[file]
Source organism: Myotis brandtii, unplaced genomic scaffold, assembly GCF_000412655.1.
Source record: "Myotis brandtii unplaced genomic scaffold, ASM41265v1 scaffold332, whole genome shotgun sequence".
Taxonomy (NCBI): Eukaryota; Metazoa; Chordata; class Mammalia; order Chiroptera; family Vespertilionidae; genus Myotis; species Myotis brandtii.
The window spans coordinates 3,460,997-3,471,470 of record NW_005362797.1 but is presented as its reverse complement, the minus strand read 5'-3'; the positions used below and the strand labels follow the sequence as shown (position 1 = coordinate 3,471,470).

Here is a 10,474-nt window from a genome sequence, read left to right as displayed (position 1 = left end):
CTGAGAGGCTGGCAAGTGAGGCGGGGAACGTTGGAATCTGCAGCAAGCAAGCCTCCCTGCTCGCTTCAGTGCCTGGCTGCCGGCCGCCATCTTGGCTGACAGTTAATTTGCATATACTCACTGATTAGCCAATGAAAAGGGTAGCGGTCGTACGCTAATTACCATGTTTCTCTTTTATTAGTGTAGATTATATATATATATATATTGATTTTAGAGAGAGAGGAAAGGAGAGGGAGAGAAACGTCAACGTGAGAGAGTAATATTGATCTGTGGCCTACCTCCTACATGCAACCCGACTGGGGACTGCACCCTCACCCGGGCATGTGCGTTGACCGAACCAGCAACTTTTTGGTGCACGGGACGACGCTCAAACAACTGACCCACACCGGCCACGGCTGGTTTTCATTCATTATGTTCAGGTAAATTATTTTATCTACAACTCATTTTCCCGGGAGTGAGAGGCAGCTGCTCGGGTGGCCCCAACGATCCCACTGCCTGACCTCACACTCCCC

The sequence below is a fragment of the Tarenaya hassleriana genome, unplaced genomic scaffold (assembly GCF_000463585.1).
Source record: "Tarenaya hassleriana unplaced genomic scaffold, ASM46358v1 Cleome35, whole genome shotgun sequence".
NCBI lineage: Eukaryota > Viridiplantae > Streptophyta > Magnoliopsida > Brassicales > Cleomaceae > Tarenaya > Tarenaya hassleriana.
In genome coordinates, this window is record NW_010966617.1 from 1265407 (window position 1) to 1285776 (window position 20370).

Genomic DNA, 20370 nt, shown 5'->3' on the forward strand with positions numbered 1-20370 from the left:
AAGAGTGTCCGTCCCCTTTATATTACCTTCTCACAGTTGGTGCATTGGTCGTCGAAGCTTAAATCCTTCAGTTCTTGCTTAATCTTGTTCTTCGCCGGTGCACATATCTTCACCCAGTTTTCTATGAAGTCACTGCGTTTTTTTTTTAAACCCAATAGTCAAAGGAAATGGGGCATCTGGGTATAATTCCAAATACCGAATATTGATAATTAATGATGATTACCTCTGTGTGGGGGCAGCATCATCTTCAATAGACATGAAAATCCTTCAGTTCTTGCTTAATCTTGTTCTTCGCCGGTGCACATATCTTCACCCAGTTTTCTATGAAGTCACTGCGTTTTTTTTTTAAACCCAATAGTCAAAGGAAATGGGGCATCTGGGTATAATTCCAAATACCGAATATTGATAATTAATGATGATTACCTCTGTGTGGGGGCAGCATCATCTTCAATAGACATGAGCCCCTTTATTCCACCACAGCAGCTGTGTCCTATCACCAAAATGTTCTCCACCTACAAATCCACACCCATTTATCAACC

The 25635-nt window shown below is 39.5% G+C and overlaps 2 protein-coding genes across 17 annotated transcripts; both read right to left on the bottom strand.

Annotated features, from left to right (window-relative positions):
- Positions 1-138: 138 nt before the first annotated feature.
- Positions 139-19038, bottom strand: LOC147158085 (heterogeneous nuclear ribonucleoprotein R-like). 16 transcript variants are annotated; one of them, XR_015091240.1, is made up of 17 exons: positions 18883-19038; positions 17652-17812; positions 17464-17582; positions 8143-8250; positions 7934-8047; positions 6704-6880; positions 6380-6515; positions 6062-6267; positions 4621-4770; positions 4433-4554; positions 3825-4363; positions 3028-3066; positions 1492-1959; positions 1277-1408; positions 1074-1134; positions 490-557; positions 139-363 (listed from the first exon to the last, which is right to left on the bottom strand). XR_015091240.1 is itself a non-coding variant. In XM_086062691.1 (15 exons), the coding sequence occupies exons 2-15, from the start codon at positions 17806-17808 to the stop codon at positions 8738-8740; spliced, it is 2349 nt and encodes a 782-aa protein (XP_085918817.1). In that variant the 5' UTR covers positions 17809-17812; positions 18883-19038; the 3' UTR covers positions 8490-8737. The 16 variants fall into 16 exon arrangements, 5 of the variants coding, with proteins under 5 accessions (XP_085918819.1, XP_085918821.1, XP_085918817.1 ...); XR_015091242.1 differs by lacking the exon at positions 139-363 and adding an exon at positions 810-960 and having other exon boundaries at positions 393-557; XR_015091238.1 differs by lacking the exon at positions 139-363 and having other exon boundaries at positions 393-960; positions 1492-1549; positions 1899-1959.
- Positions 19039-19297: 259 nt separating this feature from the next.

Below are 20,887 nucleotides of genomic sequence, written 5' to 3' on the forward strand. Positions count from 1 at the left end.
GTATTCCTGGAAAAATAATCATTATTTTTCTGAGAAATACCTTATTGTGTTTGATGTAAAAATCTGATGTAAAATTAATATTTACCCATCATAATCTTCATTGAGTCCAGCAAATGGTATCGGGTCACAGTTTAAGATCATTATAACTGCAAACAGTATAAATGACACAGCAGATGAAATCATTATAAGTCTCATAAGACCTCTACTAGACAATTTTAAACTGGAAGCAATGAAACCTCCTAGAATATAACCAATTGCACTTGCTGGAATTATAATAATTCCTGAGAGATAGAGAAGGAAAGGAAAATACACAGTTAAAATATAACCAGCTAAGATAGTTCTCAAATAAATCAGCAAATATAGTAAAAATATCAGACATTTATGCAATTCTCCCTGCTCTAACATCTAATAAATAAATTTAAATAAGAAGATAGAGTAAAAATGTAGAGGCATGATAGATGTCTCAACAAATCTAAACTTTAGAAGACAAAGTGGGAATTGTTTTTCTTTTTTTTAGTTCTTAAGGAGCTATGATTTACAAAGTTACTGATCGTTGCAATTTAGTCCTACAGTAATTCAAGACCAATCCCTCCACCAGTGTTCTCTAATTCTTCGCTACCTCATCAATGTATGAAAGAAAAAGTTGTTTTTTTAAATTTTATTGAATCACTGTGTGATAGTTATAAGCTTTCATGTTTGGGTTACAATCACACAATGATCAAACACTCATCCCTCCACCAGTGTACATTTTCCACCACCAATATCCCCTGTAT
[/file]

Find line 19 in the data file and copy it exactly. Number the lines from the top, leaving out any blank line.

GTATTCCTGGAAAAATAATCATTATTTTTCTGAGAAATACCTTATTGTGTTTGATGTAAAAATCTGATGTAAAATTAATATTTACCCATCATAATCTTCATTGAGTCCAGCAAATGGTATCGGGTCACAGTTTAAGATCATTATAACTGCAAACAGTATAAATGACACAGCAGATGAAATCATTATAAGTCTCATAAGACCTCTACTAGACAATTTTAAACTGGAAGCAATGAAACCTCCTAGAATATAACCAATTGCACTTGCTGGAATTATAATAATTCCTGAGAGATAGAGAAGGAAAGGAAAATACACAGTTAAAATATAACCAGCTAAGATAGTTCTCAAATAAATCAGCAAATATAGTAAAAATATCAGACATTTATGCAATTCTCCCTGCTCTAACATCTAATAAATAAATTTAAATAAGAAGATAGAGTAAAAATGTAGAGGCATGATAGATGTCTCAACAAATCTAAACTTTAGAAGACAAAGTGGGAATTGTTTTTCTTTTTTTTAGTTCTTAAGGAGCTATGATTTACAAAGTTACTGATCGTTGCAATTTAGTCCTACAGTAATTCAAGACCAATCCCTCCACCAGTGTTCTCTAATTCTTCGCTACCTCATCAATGTATGAAAGAAAAAGTTGTTTTTTTAAATTTTATTGAATCACTGTGTGATAGTTATAAGCTTTCATGTTTGGGTTACAATCACACAATGATCAAACACTCATCCCTCCACCAGTGTACATTTTCCACCACCAATATCCCCTGTAT